Publications by authors named "Arian C van Asten"

16 Publications

  • Page 1 of 1

Spotting isomer mixtures in forensic illicit drug casework with GC-VUV using automated coelution detection and spectral deconvolution.

J Chromatogr B Analyt Technol Biomed Life Sci 2021 Mar 29;1173:122675. Epub 2021 Mar 29.

Van 't Hoff Institute for Molecular Sciences, University of Amsterdam, PO Box 94157, Amsterdam 1090 GD, the Netherlands; Co van Ledden Hulsebosch Center (CLHC), Amsterdam Center for Forensic Science and Medicine, PO Box 94157, Amsterdam 1090 GD, the Netherlands.

Analysis of isomeric mixtures is a significant analytical challenge. In the forensic field, for example, over 1000 new psychoactive substances (NPSs), comprising of many closely related and often isomeric varieties, entered the drugs-of-abuse market within the last decade. Unambiguous identification of the isomeric form requires advanced spectroscopic techniques, such as GC-Vacuum Ultraviolet Spectroscopy (GC-VUV). The continuous development of NPSs makes the appearance of a novel compound in case samples a realistic scenario. While several analytical solutions have been presented recently to confidently distinguish NPS isomers, the presence of multiple isomers in a single drug sample is typically not considered. Due to their structural similarities it is possible that a novel NPS coelutes with a known isomer and thus remains undetected. This study investigates the capabilities of VUV spectral deconvolution for peak detection and identification in incompletely resolved drug mixtures. To mimic worst case scenarios, severe coelution was deliberately induced at elevated GC temperatures. The deconvolution software was nevertheless able to correctly detect both substances, even in case of near-identical VUV spectra at almost full coelution. As a next step, spectra were subsequently removed from the reference library to simulate the scenario in which a novel substance was encountered for the first time in forensic case work. However, also in this situation the deconvolution software still detected the coelution. This work shows that a VUV library match score below 0.998 may serve as a warning that a novel substance may be present in a street sample.
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http://dx.doi.org/10.1016/j.jchromb.2021.122675DOI Listing
March 2021

Isomer-Specific Two-Color Double-Resonance IRMS Ion Spectroscopy Using a Single Laser: Application in the Identification of Novel Psychoactive Substances.

Anal Chem 2021 02 20;93(4):2687-2693. Epub 2021 Jan 20.

FELIX Laboratory, Institute for Molecules and Materials, Radboud University, Toernooiveld 7, 6525 ED Nijmegen, The Netherlands.

The capability of an ion trap mass spectrometer to store ions for an arbitrary amount of time allows the use of a single infrared (IR) laser to perform two-color double resonance IR-IR spectroscopic experiments on mass-to-charge (/) selected ions. In this single-laser IRMS scheme, one IR laser frequency is used to remove a selected set of isomers from the total trapped ion population and the second IR laser frequency, from the same laser, is used to record the IR spectrum of the remaining precursor ions. This yields isomer-specific vibrational spectra of the /-selected ions, which can reveal the structure and identity of the initially co-isolated isomeric species. The use of a single laser greatly reduces the experimental complexity of two-color IRMS and enhances its application in fields employing analytical MS. In this work, we demonstrate the methodology by acquiring single-laser IRMS spectra in a forensic context, identifying two previously unidentified isomeric novel psychoactive substances (NPS) from a sample that was confiscated by the Amsterdam Police.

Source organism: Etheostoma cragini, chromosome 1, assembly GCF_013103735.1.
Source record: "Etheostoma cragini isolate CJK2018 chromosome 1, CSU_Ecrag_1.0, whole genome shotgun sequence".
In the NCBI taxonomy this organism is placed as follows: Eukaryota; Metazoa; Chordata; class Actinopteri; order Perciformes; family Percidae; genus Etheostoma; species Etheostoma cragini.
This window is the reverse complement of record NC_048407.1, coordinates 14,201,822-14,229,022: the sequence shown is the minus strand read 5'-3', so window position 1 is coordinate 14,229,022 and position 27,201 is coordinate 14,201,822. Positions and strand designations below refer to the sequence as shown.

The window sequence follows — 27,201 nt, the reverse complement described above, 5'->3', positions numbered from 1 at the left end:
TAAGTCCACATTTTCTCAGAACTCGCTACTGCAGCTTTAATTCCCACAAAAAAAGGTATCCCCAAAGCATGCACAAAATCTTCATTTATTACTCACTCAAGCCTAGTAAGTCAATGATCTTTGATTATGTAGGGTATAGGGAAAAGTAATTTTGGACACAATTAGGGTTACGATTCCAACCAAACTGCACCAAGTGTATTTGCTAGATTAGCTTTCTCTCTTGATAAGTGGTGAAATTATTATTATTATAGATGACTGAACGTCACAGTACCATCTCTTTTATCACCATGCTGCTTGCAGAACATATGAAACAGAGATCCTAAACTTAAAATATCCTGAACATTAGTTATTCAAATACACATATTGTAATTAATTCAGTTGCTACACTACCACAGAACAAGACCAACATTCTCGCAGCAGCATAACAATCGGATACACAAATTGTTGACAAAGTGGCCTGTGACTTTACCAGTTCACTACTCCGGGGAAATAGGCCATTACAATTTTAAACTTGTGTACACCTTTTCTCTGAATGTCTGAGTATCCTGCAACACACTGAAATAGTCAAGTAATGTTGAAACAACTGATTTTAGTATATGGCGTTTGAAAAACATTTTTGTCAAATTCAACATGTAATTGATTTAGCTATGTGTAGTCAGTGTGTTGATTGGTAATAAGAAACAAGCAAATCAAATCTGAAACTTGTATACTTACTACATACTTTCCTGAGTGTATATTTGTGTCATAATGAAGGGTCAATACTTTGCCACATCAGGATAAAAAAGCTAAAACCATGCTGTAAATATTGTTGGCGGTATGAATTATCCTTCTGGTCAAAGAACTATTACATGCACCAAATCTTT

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http://dx.doi.org/10.1021/acs.analchem.0c05042DOI Listing
http://www.ncbi.nlm.nih.gov/pmc/articles/PMC7859929PMC
February 2021

Performance evaluation of handheld Raman spectroscopy for cocaine detection in forensic case samples.

Drug Test Anal 2021 May 7;13(5):1054-1067. Epub 2021 Jan 7.

Van't Hoff Institute for Molecular Sciences, University of Amsterdam, Amsterdam, The Netherlands.

Handheld Raman spectroscopy is an emerging technique for rapid on-site detection of drugs of abuse. Most devices are developed for on-scene operation with a user interface that only shows whether cocaine has been detected. Extensive validation studies are unavailable, and so are typically the insight in raw spectral data and the identification criteria. This work evaluates the performance of a commercial handheld Raman spectrometer for cocaine detection based on (i) its performance on 0-100 wt% binary cocaine mixtures, (ii) retrospective comparison of 3,168 case samples from 2015 to 2020 analyzed by both gas chromatography-mass spectrometry (GC-MS) and Raman, (iii) assessment of spectral selectivity, and (iv) comparison of the instrument's on-screen results with combined partial least square regression (PLS-R) and discriminant analysis (PLS-DA) models. The limit of detection was dependent on sample composition and varied between 10 wt% and 40 wt% cocaine. Because the average cocaine content in street samples is well above this limit, a 97.5% true positive rate was observed in case samples. No cocaine false positives were reported, although 12.5% of the negative samples were initially reported as inconclusive by the built-in software. The spectral assessment showed high selectivity for Raman peaks at 1,712 (cocaine base) and 1,716 cm (cocaine HCl). Combined PLS-R and PLS-DA models using these features confirmed and further improved instrument performance. This study scientifically assessed the performance of a commercial Raman spectrometer, providing useful insight on its applicability for both presumptive detection and legally valid evidence of cocaine presence for law enforcement.